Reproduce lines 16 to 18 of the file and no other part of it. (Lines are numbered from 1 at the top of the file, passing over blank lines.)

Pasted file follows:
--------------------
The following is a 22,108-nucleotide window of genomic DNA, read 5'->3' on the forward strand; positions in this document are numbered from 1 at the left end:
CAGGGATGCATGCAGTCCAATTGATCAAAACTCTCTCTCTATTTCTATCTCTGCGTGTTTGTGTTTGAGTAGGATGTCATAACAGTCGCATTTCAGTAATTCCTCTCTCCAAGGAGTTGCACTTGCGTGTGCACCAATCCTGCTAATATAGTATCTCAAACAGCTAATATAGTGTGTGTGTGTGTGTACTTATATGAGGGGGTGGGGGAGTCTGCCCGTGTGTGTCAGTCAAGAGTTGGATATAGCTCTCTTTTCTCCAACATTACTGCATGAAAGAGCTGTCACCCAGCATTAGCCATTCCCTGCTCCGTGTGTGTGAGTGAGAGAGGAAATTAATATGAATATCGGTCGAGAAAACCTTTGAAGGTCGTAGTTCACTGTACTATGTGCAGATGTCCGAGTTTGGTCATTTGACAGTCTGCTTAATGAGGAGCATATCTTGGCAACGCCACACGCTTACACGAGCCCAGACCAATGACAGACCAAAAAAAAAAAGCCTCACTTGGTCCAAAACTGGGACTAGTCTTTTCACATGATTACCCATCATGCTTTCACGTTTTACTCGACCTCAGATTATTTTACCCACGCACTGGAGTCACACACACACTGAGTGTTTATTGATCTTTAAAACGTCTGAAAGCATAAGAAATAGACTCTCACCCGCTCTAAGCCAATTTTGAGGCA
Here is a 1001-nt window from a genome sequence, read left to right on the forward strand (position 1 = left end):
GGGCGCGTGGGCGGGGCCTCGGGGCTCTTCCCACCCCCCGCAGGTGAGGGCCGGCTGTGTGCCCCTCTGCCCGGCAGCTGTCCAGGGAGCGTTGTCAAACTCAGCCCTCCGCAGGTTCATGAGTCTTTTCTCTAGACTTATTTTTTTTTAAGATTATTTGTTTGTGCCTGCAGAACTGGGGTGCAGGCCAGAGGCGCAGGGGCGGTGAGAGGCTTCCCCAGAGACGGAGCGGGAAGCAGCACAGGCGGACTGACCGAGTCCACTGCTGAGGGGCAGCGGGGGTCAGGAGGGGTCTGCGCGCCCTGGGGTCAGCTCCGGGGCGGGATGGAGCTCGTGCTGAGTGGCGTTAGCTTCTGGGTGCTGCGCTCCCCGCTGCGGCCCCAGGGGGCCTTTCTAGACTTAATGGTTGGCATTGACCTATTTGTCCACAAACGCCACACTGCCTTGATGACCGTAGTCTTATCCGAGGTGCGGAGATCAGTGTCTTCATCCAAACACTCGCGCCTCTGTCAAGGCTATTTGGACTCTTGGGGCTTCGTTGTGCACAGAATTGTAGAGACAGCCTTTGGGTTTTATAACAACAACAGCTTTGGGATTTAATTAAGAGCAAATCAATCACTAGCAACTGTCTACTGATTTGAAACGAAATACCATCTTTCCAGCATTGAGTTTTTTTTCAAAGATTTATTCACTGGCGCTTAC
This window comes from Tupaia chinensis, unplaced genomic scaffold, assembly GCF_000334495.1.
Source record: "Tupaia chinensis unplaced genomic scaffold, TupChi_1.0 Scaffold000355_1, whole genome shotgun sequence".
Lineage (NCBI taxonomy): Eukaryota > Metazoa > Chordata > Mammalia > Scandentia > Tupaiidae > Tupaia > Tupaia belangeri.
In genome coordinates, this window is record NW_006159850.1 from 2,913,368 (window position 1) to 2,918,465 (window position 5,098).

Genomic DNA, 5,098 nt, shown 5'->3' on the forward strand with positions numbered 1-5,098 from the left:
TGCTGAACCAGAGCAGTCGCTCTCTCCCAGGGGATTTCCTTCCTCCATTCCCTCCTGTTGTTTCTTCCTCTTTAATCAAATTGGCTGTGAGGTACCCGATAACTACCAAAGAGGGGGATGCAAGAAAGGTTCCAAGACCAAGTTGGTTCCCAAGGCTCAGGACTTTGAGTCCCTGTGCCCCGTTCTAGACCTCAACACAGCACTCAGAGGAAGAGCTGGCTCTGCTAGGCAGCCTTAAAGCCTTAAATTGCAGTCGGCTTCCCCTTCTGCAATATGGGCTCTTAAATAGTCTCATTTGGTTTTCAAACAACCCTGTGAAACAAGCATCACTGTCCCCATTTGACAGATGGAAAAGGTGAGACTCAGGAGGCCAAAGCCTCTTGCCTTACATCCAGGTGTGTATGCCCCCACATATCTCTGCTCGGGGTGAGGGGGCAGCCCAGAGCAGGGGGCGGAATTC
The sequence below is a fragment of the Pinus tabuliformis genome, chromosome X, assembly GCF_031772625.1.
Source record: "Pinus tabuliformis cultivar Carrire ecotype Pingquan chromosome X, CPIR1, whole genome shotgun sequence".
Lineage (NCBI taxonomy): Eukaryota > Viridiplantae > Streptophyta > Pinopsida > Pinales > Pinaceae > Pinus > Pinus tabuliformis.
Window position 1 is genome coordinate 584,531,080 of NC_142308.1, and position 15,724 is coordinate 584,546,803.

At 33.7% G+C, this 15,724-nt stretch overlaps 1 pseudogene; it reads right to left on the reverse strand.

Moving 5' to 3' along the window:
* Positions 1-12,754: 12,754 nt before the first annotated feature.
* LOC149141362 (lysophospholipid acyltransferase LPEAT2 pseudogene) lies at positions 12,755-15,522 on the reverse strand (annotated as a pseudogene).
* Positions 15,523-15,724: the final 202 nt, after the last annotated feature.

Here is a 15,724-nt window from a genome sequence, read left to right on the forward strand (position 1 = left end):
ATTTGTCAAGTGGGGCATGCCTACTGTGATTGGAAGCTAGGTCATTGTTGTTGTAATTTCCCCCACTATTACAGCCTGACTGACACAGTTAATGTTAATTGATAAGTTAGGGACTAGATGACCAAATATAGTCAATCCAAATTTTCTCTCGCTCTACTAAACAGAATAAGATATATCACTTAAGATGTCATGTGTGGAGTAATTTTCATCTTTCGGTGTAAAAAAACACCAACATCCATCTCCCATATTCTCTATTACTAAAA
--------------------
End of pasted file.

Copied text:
Moving 5' to 3' along the window:
* Positions 1-12,754: 12,754 nt before the first annotated feature.
* LOC149141362 (lysophospholipid acyltransferase LPEAT2 pseudogene) lies at positions 12,755-15,522 on the reverse strand (annotated as a pseudogene).